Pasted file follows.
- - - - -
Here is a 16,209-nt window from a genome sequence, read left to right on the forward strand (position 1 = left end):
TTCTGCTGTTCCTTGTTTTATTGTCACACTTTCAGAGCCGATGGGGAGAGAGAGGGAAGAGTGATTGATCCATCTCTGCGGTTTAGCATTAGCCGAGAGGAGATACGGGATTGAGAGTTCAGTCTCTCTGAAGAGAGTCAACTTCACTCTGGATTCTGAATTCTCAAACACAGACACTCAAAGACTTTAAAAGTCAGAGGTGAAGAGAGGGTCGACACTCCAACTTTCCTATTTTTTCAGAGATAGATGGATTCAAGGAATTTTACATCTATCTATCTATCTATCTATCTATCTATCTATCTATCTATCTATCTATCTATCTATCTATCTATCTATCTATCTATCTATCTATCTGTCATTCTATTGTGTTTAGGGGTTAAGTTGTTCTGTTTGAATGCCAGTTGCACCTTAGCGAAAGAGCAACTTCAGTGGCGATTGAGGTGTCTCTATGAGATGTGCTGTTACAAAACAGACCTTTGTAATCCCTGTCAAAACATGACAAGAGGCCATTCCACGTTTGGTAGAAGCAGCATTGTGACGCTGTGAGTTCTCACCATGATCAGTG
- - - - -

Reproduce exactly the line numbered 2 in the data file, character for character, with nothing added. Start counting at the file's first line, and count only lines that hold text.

TTCTGCTGTTCCTTGTTTTATTGTCACACTTTCAGAGCCGATGGGGAGAGAGAGGGAAGAGTGATTGATCCATCTCTGCGGTTTAGCATTAGCCGAGAGGAGATACGGGATTGAGAGTTCAGTCTCTCTGAAGAGAGTCAACTTCACTCTGGATTCTGAATTCTCAAACACAGACACTCAAAGACTTTAAAAGTCAGAGGTGAAGAGAGGGTCGACACTCCAACTTTCCTATTTTTTCAGAGATAGATGGATTCAAGGAATTTTACATCTATCTATCTATCTATCTATCTATCTATCTATCTATCTATCTATCTATCTATCTATCTATCTATCTATCTATCTATCTATCTATCTGTCATTCTATTGTGTTTAGGGGTTAAGTTGTTCTGTTTGAATGCCAGTTGCACCTTAGCGAAAGAGCAACTTCAGTGGCGATTGAGGTGTCTCTATGAGATGTGCTGTTACAAAACAGACCTTTGTAATCCCTGTCAAAACATGACAAGAGGCCATTCCACGTTTGGTAGAAGCAGCATTGTGACGCTGTGAGTTCTCACCATGATCAGTG